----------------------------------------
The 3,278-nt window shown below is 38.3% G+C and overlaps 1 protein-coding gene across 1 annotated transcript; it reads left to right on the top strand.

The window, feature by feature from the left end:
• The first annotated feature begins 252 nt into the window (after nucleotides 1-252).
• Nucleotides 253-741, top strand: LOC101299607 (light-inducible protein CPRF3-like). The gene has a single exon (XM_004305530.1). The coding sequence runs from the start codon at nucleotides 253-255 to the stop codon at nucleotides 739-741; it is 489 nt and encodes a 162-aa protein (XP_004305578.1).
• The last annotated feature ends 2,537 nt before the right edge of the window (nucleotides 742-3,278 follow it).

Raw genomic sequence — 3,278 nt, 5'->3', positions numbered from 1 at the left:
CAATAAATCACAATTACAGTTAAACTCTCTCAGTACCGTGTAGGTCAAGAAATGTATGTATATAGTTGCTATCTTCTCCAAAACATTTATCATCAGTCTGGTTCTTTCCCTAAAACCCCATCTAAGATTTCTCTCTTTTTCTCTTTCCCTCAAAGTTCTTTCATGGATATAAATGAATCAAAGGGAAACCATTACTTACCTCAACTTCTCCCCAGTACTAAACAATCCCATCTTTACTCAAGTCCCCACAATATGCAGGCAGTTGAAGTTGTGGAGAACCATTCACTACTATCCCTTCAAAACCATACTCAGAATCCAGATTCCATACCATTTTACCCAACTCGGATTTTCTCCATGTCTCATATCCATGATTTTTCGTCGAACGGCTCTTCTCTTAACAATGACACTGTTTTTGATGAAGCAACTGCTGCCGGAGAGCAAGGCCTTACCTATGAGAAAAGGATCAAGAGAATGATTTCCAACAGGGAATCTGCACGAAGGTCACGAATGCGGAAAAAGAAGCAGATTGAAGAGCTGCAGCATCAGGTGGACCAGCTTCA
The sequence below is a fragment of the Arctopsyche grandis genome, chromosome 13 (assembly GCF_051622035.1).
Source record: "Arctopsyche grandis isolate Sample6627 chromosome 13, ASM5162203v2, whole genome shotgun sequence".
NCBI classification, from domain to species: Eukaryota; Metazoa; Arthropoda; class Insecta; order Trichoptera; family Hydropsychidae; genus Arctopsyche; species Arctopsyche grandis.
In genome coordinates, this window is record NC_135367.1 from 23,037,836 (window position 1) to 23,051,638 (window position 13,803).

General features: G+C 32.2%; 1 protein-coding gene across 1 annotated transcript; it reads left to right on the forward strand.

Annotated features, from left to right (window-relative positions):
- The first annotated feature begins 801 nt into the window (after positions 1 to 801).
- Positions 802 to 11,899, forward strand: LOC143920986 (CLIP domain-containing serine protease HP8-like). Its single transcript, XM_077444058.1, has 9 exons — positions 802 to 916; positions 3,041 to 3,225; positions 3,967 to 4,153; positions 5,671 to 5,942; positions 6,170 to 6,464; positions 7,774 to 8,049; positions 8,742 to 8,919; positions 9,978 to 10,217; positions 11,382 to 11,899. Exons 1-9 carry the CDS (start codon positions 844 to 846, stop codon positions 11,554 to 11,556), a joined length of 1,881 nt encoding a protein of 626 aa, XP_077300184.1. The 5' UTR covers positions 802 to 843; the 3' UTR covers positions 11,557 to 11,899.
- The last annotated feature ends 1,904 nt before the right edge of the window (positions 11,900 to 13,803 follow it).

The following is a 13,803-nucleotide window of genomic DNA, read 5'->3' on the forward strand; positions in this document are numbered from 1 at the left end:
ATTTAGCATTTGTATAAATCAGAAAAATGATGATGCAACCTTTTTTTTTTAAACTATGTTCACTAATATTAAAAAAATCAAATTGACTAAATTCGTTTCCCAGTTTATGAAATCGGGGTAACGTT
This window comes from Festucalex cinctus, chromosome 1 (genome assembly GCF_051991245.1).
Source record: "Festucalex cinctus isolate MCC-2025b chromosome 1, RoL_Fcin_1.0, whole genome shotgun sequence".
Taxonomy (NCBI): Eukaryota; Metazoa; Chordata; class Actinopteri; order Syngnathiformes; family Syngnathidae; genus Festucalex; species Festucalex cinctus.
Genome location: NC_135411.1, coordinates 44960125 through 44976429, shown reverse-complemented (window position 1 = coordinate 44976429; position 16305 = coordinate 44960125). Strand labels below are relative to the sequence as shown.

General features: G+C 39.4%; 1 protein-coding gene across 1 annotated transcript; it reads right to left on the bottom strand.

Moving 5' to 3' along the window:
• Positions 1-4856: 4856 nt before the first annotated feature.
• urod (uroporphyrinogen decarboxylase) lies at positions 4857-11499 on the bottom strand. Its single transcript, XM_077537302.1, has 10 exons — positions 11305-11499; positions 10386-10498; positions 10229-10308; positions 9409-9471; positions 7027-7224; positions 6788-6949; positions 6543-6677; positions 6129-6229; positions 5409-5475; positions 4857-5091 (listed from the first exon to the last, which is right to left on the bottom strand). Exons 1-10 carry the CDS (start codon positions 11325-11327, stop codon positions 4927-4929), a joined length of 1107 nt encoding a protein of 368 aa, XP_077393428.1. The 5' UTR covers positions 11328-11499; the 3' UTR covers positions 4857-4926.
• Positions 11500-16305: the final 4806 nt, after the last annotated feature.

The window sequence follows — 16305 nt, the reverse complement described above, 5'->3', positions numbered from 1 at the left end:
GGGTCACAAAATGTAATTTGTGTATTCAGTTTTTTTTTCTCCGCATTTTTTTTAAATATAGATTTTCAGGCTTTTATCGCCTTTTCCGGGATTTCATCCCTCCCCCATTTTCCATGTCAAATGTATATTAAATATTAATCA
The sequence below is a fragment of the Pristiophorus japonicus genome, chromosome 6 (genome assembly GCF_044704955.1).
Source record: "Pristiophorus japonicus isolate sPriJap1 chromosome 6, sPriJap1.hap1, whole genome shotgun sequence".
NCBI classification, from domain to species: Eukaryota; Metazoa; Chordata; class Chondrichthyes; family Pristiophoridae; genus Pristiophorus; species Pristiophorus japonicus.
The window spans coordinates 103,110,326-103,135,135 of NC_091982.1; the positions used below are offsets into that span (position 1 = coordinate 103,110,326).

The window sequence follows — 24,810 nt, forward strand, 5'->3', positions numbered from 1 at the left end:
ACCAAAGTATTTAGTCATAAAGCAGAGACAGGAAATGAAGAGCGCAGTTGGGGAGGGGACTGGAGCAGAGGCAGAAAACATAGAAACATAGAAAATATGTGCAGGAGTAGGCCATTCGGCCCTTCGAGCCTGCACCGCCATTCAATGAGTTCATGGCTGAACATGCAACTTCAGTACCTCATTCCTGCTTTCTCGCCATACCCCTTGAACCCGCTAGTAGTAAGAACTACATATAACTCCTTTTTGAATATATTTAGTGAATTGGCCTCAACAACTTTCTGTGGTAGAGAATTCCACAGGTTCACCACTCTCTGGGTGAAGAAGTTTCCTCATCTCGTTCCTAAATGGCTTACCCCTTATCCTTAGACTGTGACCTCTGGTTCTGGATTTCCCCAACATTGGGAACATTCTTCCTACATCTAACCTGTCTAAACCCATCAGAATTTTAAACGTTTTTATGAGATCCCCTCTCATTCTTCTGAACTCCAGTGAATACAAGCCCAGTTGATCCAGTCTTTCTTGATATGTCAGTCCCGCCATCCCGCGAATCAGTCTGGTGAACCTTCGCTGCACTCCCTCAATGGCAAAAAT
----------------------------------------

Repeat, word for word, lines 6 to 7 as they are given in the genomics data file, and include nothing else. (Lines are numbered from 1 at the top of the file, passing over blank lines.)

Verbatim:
Raw genomic sequence — 3,278 nt, 5'->3', positions numbered from 1 at the left:
CAATAAATCACAATTACAGTTAAACTCTCTCAGTACCGTGTAGGTCAAGAAATGTATGTATATAGTTGCTATCTTCTCCAAAACATTTATCATCAGTCTGGTTCTTTCCCTAAAACCCCATCTAAGATTTCTCTCTTTTTCTCTTTCCCTCAAAGTTCTTTCATGGATATAAATGAATCAAAGGGAAACCATTACTTACCTCAACTTCTCCCCAGTACTAAACAATCCCATCTTTACTCAAGTCCCCACAATATGCAGGCAGTTGAAGTTGTGGAGAACCATTCACTACTATCCCTTCAAAACCATACTCAGAATCCAGATTCCATACCATTTTACCCAACTCGGATTTTCTCCATGTCTCATATCCATGATTTTTCGTCGAACGGCTCTTCTCTTAACAATGACACTGTTTTTGATGAAGCAACTGCTGCCGGAGAGCAAGGCCTTACCTATGAGAAAAGGATCAAGAGAATGATTTCCAACAGGGAATCTGCACGAAGGTCACGAATGCGGAAAAAGAAGCAGATTGAAGAGCTGCAGCATCAGGTGGACCAGCTTCA